Notice, we are not asking “what” is it all about. So, as we are heading into election week, what if it is not all about America, COVID-19, climate change or the global economy? In my book, polarizing politics and frenzied Facebook posts are not necessarily addressing that most important WHO question. This came home to me while reading two recent October devotions in the book, Songs in the Night, and one of the best and one of the worst kings of Judah got into my head and wouldn’t leave.
Please allow me to briefly bring our esteemed pastor into the discussion, in order to remove the pained or puzzled look from our faces. Some years back he pointed out a vital hallmark of Hebrew Scripture, namely that it is ultimately always about God, not the players on the shifting world stage. The story of Noah served as the perfect illustration. Say the name and you automatically think of the ark, the animals, and the flood. From the classic Hebrew perspective, the story is about God’s broken heart over the ruin of His beloved creation, terminally infested with the violence spawned by rebellion.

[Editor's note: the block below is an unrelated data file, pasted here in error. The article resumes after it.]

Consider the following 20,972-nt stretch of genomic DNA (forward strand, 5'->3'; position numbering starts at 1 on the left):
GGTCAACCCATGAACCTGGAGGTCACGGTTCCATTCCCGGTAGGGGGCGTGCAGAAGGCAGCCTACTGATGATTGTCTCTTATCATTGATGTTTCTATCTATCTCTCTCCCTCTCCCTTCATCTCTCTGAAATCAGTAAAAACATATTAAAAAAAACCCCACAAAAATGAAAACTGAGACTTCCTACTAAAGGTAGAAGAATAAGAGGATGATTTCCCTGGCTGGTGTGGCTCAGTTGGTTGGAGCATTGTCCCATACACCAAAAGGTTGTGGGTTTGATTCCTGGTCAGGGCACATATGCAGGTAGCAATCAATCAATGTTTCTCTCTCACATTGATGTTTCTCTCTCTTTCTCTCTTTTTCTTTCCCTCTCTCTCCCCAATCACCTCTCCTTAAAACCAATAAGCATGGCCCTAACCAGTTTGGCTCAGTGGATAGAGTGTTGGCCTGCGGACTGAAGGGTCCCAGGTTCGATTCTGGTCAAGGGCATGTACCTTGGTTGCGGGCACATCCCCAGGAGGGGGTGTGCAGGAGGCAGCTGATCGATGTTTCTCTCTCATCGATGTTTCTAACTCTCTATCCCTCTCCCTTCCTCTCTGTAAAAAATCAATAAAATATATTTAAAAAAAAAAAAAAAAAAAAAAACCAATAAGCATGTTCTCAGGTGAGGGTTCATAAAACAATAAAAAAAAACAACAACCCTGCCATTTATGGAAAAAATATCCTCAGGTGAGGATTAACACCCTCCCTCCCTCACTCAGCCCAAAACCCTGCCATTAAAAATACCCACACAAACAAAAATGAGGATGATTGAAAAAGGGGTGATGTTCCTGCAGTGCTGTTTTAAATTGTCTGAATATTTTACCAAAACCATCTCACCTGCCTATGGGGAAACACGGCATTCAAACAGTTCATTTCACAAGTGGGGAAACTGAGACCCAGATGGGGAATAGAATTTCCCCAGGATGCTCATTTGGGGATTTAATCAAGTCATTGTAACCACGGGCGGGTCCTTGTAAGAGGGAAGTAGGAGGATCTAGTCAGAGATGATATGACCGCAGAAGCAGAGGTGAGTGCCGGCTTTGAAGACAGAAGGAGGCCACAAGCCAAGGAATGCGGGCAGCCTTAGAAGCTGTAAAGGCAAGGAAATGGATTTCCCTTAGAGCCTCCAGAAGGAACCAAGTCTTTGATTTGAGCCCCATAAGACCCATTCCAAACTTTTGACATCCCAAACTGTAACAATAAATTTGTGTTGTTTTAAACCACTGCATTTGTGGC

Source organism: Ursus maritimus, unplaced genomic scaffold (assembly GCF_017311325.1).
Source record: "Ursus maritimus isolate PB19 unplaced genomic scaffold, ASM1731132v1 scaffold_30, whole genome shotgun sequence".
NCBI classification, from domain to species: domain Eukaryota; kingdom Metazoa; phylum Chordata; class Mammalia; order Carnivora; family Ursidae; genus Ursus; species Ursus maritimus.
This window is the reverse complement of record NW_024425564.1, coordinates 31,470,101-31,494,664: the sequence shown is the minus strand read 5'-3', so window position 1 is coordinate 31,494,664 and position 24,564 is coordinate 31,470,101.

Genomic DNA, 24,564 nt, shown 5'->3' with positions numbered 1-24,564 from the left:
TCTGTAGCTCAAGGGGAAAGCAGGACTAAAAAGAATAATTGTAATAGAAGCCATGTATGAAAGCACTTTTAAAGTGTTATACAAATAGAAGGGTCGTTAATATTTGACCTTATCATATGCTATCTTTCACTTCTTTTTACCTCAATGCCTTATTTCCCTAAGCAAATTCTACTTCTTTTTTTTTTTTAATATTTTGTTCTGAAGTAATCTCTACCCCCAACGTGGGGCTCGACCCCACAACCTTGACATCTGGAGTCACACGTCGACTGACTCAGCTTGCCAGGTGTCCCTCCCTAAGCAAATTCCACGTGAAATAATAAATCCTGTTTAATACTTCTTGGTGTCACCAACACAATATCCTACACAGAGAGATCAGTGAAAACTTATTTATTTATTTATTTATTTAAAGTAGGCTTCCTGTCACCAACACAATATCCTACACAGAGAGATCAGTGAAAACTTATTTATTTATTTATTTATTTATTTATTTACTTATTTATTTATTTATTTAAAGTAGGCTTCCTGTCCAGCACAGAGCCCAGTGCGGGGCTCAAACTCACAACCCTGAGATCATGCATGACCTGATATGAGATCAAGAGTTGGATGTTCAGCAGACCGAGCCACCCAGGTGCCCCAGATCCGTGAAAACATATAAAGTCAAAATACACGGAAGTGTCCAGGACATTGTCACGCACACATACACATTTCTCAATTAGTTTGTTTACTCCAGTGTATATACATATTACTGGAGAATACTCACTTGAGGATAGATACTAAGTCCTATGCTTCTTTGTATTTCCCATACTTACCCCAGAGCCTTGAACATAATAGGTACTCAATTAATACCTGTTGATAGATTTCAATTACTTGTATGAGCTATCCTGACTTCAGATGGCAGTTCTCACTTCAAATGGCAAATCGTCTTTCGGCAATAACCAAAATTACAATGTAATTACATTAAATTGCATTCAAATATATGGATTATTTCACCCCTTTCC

2 Kings 18:5-6 states this: “Hezekiah trusted in the LORD, the God of Israel. There was no one like him among all the kings of Judah, either before him or after him. He held fast to the LORD and did not cease to follow Him; he kept the commands the LORD had given Moses.” Early in his reign the radical reformer smashed a historical “monument” that had become a snare to his people. It concerned Nehushtan, the bronze snake that Moses had cast and set on a pole, as God’s healing prescription recorded in Numbers 21:8-9. Hundreds of years later, it had become an idol that was worshiped. Hezekiah hated that people loved burning incense to it, and ordered Nehushtan’s destruction. Ironically, that name meant “a mere piece of bronze.”
After Hezekiah had fallen mortally ill and begged God to heal him, Isaiah returned to the palace to confirm His change of mind in the matter. After his recovery, two significant events took place. Babylon sent envoys to congratulate the king, and much to the prophet’s dismay, he had shown the spies his treasure house. That meant easy pickings when their invasion took place and they knew where to look for the loot. Hezekiah also fathered sons and his oldest, Manasseh, became the longest ruling king – 55 years – over Judah. He threw out all his father’s reforms; vigorously promoted Baal worship; dealt with mediums and wizards, and burned his son as an offering. Manasseh seduced the nation “to do more evil than the nations had done whom the LORD destroyed before the people of Israel” (2 Kings 20:1-21:9). Eventually, the fed-up Assyrian king had Manasseh brought to Babylon and jailed him. There he humbled himself, confessed his sins, and received God’s pardon. Returned to Jerusalem, he excelled as king and reformer, as modeled by his illustrious father (2 Chronicles 33:13).
WHO then is this all about? GOD, naturally, our most trusted and beloved Sovereign! “Of the increase of His government and peace there will be no end” (Isaiah 9:7).